In this video Professor Jean Abraham talks about the Personalised Breast Cancer Programme which is a ground-breaking research study that Mei-Ling signed up for when she was diagnosed with triple negative breast cancer.
Prof Abraham, who leads the Precision Breast Cancer Institute at the CRUK Cambridge Centre, explains:
“The Personalised Breast Cancer Programme is a way of looking at genetic information for each individual patient with breast cancer so we’re identifying a barcode of genetic changes that identifies the best clinical management for that individual patient.
“There are variety of different things we can do to help improve the accuracy of the treatment that we are giving the patient.”
Patients who join the Personalised Breast Cancer Programme (PBCP) have their DNA read like a barcode, with the whole genome of their tumour sequenced and the results returned within six to 12 weeks to inform treatment planning.
Part of the video was filmed in the Cancer Molecular Diagnostics Lab at the University of Cambridge where breast biopsy samples, along with blood samples, from patients on the PBCP are prepared for genomic sequencing.
So far over 1300 patients have been enrolled in the study which began at Addenbrooke’s Hospital in Cambridge and has been rolled out to Oxford, Colchester and Ipswich, with other sites due to open this year.
The Cambridge team is also working with colleagues at the TATA Medical centre in Kolkata to support them in opening a sister study to PBCP in India.
Prof Abraham continued: “This type of work forms part of the foundation of our new Cambridge Cancer Research Hospital which focuses not only on clinical care but research.”
Personalised and precise cancer treatments underpin the focus of care at the future Cambridge Cancer Research Hospital, which will bring together researchers from the University of Cambridge and its Cancer Research UK Cambridge Centre and clinicians from Addenbrooke’s Hospital, under one roof in a new 'world-class' facility.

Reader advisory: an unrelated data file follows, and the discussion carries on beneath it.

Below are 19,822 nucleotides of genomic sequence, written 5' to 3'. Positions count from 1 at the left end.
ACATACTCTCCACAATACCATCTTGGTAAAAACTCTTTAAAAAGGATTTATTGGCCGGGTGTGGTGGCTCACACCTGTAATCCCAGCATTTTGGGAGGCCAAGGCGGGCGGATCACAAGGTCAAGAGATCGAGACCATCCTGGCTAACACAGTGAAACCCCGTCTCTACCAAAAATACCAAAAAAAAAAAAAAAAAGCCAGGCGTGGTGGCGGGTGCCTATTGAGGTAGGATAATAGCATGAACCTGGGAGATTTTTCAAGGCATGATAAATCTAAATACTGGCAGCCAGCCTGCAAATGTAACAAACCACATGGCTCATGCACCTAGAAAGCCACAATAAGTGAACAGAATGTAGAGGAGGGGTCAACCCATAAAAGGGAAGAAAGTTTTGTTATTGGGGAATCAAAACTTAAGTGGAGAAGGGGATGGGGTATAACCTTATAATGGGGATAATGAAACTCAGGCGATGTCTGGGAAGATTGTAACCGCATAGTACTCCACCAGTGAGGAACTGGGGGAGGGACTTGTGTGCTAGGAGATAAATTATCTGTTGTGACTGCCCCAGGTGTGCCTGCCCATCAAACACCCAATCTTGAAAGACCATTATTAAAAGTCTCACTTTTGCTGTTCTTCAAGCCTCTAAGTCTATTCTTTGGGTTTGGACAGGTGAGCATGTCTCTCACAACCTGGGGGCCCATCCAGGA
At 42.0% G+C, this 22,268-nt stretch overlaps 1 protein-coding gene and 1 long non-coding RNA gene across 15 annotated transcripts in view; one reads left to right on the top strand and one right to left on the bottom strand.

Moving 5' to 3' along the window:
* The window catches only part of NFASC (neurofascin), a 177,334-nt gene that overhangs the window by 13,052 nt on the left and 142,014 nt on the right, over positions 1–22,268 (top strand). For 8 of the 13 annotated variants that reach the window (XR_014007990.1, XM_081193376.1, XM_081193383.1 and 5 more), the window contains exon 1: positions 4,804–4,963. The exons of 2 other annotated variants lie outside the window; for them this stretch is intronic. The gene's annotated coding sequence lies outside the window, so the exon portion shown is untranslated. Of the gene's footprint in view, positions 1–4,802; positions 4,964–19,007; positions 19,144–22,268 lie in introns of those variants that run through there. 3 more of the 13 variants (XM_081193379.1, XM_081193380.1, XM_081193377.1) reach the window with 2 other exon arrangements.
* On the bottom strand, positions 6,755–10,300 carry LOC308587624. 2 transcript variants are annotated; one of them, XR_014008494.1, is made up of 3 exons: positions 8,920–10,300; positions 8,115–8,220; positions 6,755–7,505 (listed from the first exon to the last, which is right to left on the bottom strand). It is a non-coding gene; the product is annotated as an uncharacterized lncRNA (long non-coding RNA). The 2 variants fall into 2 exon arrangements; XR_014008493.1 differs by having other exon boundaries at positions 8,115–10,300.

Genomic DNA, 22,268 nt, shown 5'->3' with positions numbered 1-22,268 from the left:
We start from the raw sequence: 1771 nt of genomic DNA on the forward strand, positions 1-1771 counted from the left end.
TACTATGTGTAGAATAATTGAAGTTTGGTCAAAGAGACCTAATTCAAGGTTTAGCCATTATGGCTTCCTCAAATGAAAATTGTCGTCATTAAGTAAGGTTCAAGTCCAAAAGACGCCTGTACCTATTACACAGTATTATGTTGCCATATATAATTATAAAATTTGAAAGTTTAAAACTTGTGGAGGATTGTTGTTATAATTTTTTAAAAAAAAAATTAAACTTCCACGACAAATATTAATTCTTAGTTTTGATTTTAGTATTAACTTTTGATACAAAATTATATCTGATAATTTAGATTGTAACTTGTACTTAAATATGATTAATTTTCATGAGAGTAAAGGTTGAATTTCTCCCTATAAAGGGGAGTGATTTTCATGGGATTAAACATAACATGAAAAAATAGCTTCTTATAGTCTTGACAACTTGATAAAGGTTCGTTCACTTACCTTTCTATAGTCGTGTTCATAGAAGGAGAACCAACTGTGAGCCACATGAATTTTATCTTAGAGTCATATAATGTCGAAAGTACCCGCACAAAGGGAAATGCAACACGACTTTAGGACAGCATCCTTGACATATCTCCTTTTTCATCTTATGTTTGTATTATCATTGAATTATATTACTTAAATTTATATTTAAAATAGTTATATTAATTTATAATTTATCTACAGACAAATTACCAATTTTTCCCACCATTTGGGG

The Precision Breast Cancer Institute will move into the Cambridge Cancer Research Hospital when the new specialist hospital for the East of England opens on the Cambridge Biomedical Campus.
“It’s important for people to know about the Personalised Breast Cancer Programme and research like this so we can encourage other people who have cancer to get involved in research. It is research like this that changes the clinical outcomes for patients in the future.”
The pilot phase of the PBCP began in November 2016. It was a collaboration between Cancer Research UK and Addenbrooke’s Charitable Trust, with over 250 patients from Addenbrooke’s Breast Unit taking part and becoming the first NHS breast cancer patients to have whole genome sequencing of their tumour as part of their routine treatment in a clinically impactful timeframe.
A further £1 million of funding from Cancer Research UK, plus more from US-based philanthropic organisation The Mark Foundation for Cancer Research, was announced in 2018 to enrol a further 2,000 patients.
World Cancer Day held every 4 February is the global uniting initiative led by the Union for International Cancer Control.
By raising worldwide awareness, improving education and catalysing personal, collective and government action, we are all working together to reimagine a world where millions of preventable cancer deaths are saved and access to life-saving cancer treatment and care is equitable for all - no matter who you are or where you live.
Created in 2000, World Cancer Day has grown into a positive movement for everyone, everywhere to unite under one voice to face one of our greatest challenges in history.
Find out more about precision breast cancer medicine in Cambridge:
Listen to this podcast A patient's perspective on the Personalised Breast Cancer Programme(link is external) with Prof Jean Abraham and patient Catharine Scott and this one A breast cancer clinician perspective with clinical research associates Rebecca Lucey and Lynsey Drewett from the Precision Breast Cancer Institute.